Just like the real Santa Claus, the Santa Claus rally doesn’t arrive until Christmas.
That hasn’t kept Wall Street from attributing every upward blip to Saint Nick over the past six weeks. I worry that his name has been taken in vain more times than You Know Who.
But the only December period in which the stock market has above-average odds of rising begins after Christmas.
I base this conclusion on the average gain in the Dow Jones Industrial Average DJIA, +0.74% starting the first trading session after Christmas and continuing through the second trading session of the New Year. In most years, that period encompasses six trading sessions. (In defining the Santa Claus rally this way, I am following the lead of the Stock Traders Almanac.)
As you can see from the accompanying chart (above), the DJIA since its creation in 1896 has risen 77% of the time during this Santa Claus rally period. The odds of rising across all other six-day periods in the calendar are 56%. The difference between 56% and 77% is statistically significant at the 95% confidence level that statisticians often use when determining if a pattern is genuine.
Furthermore, as you can see from the chart, there is impressive consistency to this post-Christmas rally. It doesn’t matter if stocks rise in December (before Christmas) or since the start of any given year.
The DJIA’s average gain during this period is also noteworthy. Taking into account all years since 1896, including those few in which there was no Santa Claus rally, the Dow has risen an average of 1.49% after Christmas through the second trading day of January. That compares to an average gain of 0.16% across all other six-day periods in the calendar.
Why Santa Claus visits only after Christmas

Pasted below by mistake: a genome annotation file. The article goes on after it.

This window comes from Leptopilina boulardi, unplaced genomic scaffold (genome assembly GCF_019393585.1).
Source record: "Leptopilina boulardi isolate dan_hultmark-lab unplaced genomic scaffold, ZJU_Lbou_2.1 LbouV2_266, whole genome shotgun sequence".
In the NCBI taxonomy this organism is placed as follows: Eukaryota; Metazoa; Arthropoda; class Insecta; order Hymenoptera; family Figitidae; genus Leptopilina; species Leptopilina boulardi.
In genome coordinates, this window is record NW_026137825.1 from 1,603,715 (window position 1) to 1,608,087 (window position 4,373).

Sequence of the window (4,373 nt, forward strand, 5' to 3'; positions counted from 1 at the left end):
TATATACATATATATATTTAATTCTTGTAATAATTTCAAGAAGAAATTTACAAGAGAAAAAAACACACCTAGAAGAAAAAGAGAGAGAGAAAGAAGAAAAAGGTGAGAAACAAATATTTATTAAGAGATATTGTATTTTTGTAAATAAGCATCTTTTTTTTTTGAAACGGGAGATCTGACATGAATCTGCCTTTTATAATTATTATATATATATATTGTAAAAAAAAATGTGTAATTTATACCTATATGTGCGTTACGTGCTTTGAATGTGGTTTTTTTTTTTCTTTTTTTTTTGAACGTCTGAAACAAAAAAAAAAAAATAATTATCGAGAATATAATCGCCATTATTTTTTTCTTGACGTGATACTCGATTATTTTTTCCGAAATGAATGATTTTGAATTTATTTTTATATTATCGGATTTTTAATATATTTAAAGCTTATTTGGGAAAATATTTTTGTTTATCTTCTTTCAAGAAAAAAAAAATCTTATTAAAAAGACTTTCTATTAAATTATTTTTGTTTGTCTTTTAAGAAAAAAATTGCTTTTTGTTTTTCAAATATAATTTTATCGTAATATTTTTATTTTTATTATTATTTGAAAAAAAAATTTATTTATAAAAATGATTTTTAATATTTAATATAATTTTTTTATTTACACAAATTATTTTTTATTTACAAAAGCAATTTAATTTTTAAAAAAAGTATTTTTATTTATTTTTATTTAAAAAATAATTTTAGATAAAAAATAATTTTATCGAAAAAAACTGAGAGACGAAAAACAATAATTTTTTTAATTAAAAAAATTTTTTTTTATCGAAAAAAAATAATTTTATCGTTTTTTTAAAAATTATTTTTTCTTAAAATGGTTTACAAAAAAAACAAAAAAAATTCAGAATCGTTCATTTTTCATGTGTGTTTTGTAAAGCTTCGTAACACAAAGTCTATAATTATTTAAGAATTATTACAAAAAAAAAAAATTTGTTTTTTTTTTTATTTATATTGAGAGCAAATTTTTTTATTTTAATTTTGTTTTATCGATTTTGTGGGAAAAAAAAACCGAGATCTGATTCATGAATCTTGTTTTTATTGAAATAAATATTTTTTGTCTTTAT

You nevertheless shouldn’t bet on a seasonal pattern such as the Santa Claus rally unless there are sound theoretical reasons for why it should exist. Mere statistical significance is a necessary, but not sufficient, condition to justify making a trade.
Such a theoretical justification appears to exist in the case of the Santa Claus rally, however. The period after Christmas represents the confluence of three separate patterns that independently have been documented by researchers:
The “turn-of-the-month” effect, in which the stock market tends to perform better over the last couple days of eachmonth and the first couple days of the subsequent month.
The “turn-of-the-year” effect, which is similar to the turn-of-the-month effect.
The “pre-holiday” effect, in which the stock market tends to perform well prior to stock exchange holidays.
Bear in mind, however, that even with statistics and theory on its side, the Santa Claus rally doesn’t amount to a guarantee. Even if the future is like the past, there’s still a 23% chance that the stock market won’t perform well in the period after Christmas. Only you can decide whether these odds justify a year-end bet.
Mark Hulbert is a regular contributor to MarketWatch. His Hulbert Ratings tracks investment newsletters that pay a flat fee to be audited. He can be reached at email@example.com.